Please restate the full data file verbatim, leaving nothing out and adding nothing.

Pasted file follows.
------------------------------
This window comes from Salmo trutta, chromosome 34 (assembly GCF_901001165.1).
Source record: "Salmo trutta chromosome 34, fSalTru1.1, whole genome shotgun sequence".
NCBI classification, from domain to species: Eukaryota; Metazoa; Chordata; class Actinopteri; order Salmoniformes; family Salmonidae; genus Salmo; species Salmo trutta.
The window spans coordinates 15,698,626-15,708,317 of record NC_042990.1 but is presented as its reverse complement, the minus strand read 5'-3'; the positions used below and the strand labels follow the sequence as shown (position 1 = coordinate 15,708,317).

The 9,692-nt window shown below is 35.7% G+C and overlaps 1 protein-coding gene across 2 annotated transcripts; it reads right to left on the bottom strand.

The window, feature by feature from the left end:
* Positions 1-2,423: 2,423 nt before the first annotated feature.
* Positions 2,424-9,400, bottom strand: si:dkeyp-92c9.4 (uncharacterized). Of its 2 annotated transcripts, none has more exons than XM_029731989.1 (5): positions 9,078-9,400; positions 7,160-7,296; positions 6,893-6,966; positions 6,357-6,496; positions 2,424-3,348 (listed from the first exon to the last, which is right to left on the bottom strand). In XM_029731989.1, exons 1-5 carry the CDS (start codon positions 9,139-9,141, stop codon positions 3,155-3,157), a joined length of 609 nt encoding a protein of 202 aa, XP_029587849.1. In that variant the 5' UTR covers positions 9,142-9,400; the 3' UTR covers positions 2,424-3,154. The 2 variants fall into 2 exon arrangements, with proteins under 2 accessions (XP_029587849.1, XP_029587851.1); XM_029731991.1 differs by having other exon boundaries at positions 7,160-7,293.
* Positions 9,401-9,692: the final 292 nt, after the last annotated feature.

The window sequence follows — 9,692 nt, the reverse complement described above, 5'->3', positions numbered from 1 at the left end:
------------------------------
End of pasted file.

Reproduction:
This window comes from Salmo trutta, chromosome 34 (assembly GCF_901001165.1).
Source record: "Salmo trutta chromosome 34, fSalTru1.1, whole genome shotgun sequence".
NCBI classification, from domain to species: Eukaryota; Metazoa; Chordata; class Actinopteri; order Salmoniformes; family Salmonidae; genus Salmo; species Salmo trutta.
The window spans coordinates 15,698,626-15,708,317 of record NC_042990.1 but is presented as its reverse complement, the minus strand read 5'-3'; the positions used below and the strand labels follow the sequence as shown (position 1 = coordinate 15,708,317).

The 9,692-nt window shown below is 35.7% G+C and overlaps 1 protein-coding gene across 2 annotated transcripts; it reads right to left on the bottom strand.

The window, feature by feature from the left end:
* Positions 1-2,423: 2,423 nt before the first annotated feature.
* Positions 2,424-9,400, bottom strand: si:dkeyp-92c9.4 (uncharacterized). Of its 2 annotated transcripts, none has more exons than XM_029731989.1 (5): positions 9,078-9,400; positions 7,160-7,296; positions 6,893-6,966; positions 6,357-6,496; positions 2,424-3,348 (listed from the first exon to the last, which is right to left on the bottom strand). In XM_029731989.1, exons 1-5 carry the CDS (start codon positions 9,139-9,141, stop codon positions 3,155-3,157), a joined length of 609 nt encoding a protein of 202 aa, XP_029587849.1. In that variant the 5' UTR covers positions 9,142-9,400; the 3' UTR covers positions 2,424-3,154. The 2 variants fall into 2 exon arrangements, with proteins under 2 accessions (XP_029587849.1, XP_029587851.1); XM_029731991.1 differs by having other exon boundaries at positions 7,160-7,293.
* Positions 9,401-9,692: the final 292 nt, after the last annotated feature.

The window sequence follows — 9,692 nt, the reverse complement described above, 5'->3', positions numbered from 1 at the left end: